Edible School Gardens

Edible school gardens can be a great link into farm to school programs. Edible gardens shouldn’t necessarily be created to provide school meals with fresh veggies—this can be an overwhelming task for teachers, parents and students.

However, edible gardens are great ways to teach children about how food grows, and make excellent learning labs. Garden-based nutrition education is a strong tool for getting kids to try and prefer fresh fruits and vegetables—so by the time they reach the school cafeteria, they will be requesting and choosing these foods.
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Tips for creating an edible school garden

Know what to plant, when, and how much.

Go out in the sunshine and play in the dirt. Sounds like recess, but it’s a Woolly School Garden, an outdoor classroom and a chance for students K-12 to grow while learning about gardening and nutrition.

This video about raised beds was made by David Berle, an associate professor of horticulture at University of Georgia. It is a quick and dirty version of the entire garden process.

These written instructions are an easy how-to for creating your own raised beds.

Funding a school garden

Check out our Farm to School grants page for updated funding opportunities.

Sign up to receive the most recent grant funding information every month.

This group also provides resources for grant information.

Check out this page for additional possible grants that the government funds.

A guide for schools interested in participating in farm to school programs. This would be most helpful for schools in the Washington, DC area as it includes several local farms and vendors but anyone can benefit from it.

Want an herb garden? The Herb Society of America can fund one!

These folks have teamed up on an exciting funding opportunity for established youth garden projects nationwide! The organizations are calling on schools and youth groups to submit chronicles of their garden projects. The award is designed to support the continued sustainability of an exceptional youth garden program that has demonstrated success, and has impacted the lives of kids and their community.

This nationwide competitive funding program helps K-12 schools jump-start and sustain school wellness activities and initiatives. The program provides seed money to help Fuel up to Play 60 educators make their schools a healthier place!

Sustaining a school garden

Farm to School activities dovetail perfectly into the federally mandated wellness policies that each district needs to write and implement. This sample policy provides helpful suggestions and wording.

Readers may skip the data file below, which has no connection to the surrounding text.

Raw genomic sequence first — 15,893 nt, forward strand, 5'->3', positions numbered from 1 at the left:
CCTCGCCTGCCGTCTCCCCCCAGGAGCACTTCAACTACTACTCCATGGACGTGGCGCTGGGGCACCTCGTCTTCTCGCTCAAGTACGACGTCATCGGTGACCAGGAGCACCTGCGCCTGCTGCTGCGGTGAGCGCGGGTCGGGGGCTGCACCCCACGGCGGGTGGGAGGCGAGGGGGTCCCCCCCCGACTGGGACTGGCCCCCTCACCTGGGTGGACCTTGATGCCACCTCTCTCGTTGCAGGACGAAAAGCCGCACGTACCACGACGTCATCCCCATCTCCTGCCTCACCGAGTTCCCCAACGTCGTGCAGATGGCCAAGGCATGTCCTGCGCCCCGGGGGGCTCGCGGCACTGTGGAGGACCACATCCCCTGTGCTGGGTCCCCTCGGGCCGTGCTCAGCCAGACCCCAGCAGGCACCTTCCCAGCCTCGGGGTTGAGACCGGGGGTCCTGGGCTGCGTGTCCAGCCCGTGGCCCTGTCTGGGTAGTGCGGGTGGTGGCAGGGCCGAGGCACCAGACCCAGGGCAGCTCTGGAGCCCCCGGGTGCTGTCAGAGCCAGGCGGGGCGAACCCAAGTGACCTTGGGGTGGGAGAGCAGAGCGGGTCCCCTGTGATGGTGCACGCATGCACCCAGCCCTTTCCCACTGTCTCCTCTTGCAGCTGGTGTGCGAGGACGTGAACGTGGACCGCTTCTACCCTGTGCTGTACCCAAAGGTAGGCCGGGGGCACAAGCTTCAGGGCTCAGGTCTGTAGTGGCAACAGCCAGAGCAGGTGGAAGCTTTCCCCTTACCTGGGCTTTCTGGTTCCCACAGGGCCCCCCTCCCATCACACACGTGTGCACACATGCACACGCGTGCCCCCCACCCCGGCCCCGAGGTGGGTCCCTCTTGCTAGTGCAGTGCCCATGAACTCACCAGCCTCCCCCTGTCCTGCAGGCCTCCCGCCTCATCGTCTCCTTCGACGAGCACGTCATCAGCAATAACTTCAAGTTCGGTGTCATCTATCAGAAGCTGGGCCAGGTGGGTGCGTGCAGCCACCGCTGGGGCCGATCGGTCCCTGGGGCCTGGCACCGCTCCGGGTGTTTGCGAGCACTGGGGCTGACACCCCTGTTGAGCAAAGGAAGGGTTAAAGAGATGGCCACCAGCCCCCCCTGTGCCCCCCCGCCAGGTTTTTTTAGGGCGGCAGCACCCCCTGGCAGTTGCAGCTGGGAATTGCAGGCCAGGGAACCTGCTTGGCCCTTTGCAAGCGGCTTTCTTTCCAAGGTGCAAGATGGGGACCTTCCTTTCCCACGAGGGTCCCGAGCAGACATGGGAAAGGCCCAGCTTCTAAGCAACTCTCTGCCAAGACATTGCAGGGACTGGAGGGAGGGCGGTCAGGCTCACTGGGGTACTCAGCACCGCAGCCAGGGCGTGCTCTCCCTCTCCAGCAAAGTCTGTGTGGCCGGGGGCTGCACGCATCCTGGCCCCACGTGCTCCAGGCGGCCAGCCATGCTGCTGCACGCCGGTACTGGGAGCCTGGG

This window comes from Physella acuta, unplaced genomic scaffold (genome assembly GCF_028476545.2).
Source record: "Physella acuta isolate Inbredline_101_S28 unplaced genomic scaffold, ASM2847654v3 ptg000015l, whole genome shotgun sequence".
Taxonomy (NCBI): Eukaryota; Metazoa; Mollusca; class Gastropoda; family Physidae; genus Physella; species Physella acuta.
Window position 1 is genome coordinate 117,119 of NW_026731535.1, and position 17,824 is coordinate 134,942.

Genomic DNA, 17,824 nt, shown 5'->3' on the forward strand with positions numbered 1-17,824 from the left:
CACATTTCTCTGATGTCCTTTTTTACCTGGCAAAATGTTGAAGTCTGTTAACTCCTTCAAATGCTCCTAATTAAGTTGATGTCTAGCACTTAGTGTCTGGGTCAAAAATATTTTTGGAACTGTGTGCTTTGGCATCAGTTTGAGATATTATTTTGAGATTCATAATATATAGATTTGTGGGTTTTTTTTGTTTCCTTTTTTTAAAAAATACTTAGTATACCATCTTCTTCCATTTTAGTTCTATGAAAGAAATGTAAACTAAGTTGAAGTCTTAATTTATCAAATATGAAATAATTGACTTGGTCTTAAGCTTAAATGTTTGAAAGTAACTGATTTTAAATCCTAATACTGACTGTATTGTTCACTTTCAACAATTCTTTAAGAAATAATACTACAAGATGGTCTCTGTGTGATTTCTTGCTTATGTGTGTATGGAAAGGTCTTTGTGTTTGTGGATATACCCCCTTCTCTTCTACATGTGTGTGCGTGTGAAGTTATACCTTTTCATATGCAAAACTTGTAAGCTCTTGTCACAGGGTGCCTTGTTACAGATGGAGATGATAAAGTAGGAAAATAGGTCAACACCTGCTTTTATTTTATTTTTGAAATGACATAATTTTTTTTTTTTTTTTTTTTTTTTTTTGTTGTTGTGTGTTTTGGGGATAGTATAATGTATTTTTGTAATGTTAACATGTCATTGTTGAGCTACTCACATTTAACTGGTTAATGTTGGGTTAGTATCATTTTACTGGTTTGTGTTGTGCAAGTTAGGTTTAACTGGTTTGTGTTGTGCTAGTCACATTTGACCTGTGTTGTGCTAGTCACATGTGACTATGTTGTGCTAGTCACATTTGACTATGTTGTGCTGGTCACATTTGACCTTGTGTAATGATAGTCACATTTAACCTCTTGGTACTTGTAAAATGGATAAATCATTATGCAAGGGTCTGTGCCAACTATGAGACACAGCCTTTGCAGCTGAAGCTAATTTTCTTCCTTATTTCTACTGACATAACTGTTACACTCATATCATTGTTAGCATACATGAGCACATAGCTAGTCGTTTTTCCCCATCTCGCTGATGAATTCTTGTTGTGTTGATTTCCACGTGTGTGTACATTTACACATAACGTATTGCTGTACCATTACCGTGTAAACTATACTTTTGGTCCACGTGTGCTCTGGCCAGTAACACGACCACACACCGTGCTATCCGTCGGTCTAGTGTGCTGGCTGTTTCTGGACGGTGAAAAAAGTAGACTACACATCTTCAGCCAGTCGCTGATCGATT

This guide includes three sample budgets for schools to use as a guide to when planning and building a school garden.

What to plant in the school garden

This planting guide will help you know what to put in the ground when!

And this guide will help you know when to harvest! Many Georgia farmers and growers were consulted when creating these guides.

Fruit trees, vines, and berry bushes can be great additions to a school garden. They are low maintenance and will feed and educate students for years to come. This guide from the Atlanta Local Food Initiative has suggestions for varieties that work well at schools.

Connecting the edible school garden to classroom activities

Georgia Organics has created this F2S sample curriculum for elementary students.

These lessons are especially good for Ag Education classes.

This resource guide, created by Georgia Organics and PLACE, provides tips on how to get started, suggested classroom readings, garden themes, sample kid-friendly recipes and tips on growing and maintaining a school garden.

The edible schoolyard program began in Berkeley, California. Now there are edible schoolyards all over the country, including in Atlanta! Check out these valuable resources from the original edible schoolyard program.

  • Join us for our next farm to school for Educators workshop! To find out when the next one is offered, or to set one up for your school or district, contact Erin Croom at Erin@georgiaorganics.org.

Eating out of the school garden

This guide was created by Georgia Organics and The Mendez Foundation. It provides cooking activities that were designed for kids of all ages and skill levels. Additionally there are grade appropriate lessons which connect gardening to curriculum. Finally there is a section devoted to research supporting the benefits of edible gardens in schools.

This resource was created by the National Farm to School Network to serve as a guide for food safety for those involved in edible school gardens.

The University of Connecticut came up with this quick guide for food safety issues in school gardens.

Other Resources

Check out what this school is doing here.

National chef Jamie Oliver has created quite a stir in the school food world. Check out tools from his Food Revolution here.

The original Edible Schoolyard was created by chef Alice Waters in Berkeley, California. Since then, the school gardening movement has spread across the country. Check out the original project, tools, and best practices here.

This study thinks they can!